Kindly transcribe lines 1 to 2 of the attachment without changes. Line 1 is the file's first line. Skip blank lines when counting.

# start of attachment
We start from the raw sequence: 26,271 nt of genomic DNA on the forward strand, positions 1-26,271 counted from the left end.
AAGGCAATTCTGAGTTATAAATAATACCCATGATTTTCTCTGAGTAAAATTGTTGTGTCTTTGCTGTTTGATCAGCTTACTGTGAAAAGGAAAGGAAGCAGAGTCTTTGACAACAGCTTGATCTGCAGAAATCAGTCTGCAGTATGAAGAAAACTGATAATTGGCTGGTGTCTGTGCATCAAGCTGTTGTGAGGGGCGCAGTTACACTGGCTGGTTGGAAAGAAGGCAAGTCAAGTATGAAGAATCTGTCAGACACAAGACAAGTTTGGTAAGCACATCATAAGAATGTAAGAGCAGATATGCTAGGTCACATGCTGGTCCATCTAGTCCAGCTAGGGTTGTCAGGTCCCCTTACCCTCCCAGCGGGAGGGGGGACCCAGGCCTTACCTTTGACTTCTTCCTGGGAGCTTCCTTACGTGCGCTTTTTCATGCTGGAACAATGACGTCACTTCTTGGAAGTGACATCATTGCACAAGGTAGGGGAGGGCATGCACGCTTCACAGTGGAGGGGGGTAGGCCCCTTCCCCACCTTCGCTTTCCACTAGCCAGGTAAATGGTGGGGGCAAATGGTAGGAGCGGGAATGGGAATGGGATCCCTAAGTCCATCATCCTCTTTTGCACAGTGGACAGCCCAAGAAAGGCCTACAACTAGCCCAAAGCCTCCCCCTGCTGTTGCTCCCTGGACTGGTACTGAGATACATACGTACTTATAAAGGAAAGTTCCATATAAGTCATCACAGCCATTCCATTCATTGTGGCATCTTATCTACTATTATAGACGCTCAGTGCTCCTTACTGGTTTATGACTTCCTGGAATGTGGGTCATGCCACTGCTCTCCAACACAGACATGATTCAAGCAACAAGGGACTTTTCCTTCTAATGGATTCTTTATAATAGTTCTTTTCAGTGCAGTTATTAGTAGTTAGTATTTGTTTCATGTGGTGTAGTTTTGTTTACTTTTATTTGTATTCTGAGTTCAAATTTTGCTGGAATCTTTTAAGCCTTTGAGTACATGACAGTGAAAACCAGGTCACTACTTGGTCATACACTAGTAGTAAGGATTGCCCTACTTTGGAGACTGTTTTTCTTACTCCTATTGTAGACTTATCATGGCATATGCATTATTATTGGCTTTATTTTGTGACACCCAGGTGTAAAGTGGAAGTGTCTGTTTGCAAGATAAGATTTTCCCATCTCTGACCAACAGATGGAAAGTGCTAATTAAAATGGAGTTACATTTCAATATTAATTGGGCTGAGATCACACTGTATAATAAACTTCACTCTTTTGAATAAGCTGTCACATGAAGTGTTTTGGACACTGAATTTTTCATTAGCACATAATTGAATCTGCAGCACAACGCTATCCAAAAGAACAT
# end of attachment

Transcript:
We start from the raw sequence: 26,271 nt of genomic DNA on the forward strand, positions 1-26,271 counted from the left end.
AAGGCAATTCTGAGTTATAAATAATACCCATGATTTTCTCTGAGTAAAATTGTTGTGTCTTTGCTGTTTGATCAGCTTACTGTGAAAAGGAAAGGAAGCAGAGTCTTTGACAACAGCTTGATCTGCAGAAATCAGTCTGCAGTATGAAGAAAACTGATAATTGGCTGGTGTCTGTGCATCAAGCTGTTGTGAGGGGCGCAGTTACACTGGCTGGTTGGAAAGAAGGCAAGTCAAGTATGAAGAATCTGTCAGACACAAGACAAGTTTGGTAAGCACATCATAAGAATGTAAGAGCAGATATGCTAGGTCACATGCTGGTCCATCTAGTCCAGCTAGGGTTGTCAGGTCCCCTTACCCTCCCAGCGGGAGGGGGGACCCAGGCCTTACCTTTGACTTCTTCCTGGGAGCTTCCTTACGTGCGCTTTTTCATGCTGGAACAATGACGTCACTTCTTGGAAGTGACATCATTGCACAAGGTAGGGGAGGGCATGCACGCTTCACAGTGGAGGGGGGTAGGCCCCTTCCCCACCTTCGCTTTCCACTAGCCAGGTAAATGGTGGGGGCAAATGGTAGGAGCGGGAATGGGAATGGGATCCCTAAGTCCATCATCCTCTTTTGCACAGTGGACAGCCCAAGAAAGGCCTACAACTAGCCCAAAGCCTCCCCCTGCTGTTGCTCCCTGGACTGGTACTGAGATACATACGTACTTATAAAGGAAAGTTCCATATAAGTCATCACAGCCATTCCATTCATTGTGGCATCTTATCTACTATTATAGACGCTCAGTGCTCCTTACTGGTTTATGACTTCCTGGAATGTGGGTCATGCCACTGCTCTCCAACACAGACATGATTCAAGCAACAAGGGACTTTTCCTTCTAATGGATTCTTTATAATAGTTCTTTTCAGTGCAGTTATTAGTAGTTAGTATTTGTTTCATGTGGTGTAGTTTTGTTTACTTTTATTTGTATTCTGAGTTCAAATTTTGCTGGAATCTTTTAAGCCTTTGAGTACATGACAGTGAAAACCAGGTCACTACTTGGTCATACACTAGTAGTAAGGATTGCCCTACTTTGGAGACTGTTTTTCTTACTCCTATTGTAGACTTATCATGGCATATGCATTATTATTGGCTTTATTTTGTGACACCCAGGTGTAAAGTGGAAGTGTCTGTTTGCAAGATAAGATTTTCCCATCTCTGACCAACAGATGGAAAGTGCTAATTAAAATGGAGTTACATTTCAATATTAATTGGGCTGAGATCACACTGTATAATAAACTTCACTCTTTTGAATAAGCTGTCACATGAAGTGTTTTGGACACTGAATTTTTCATTAGCACATAATTGAATCTGCAGCACAACGCTATCCAAAAGAACAT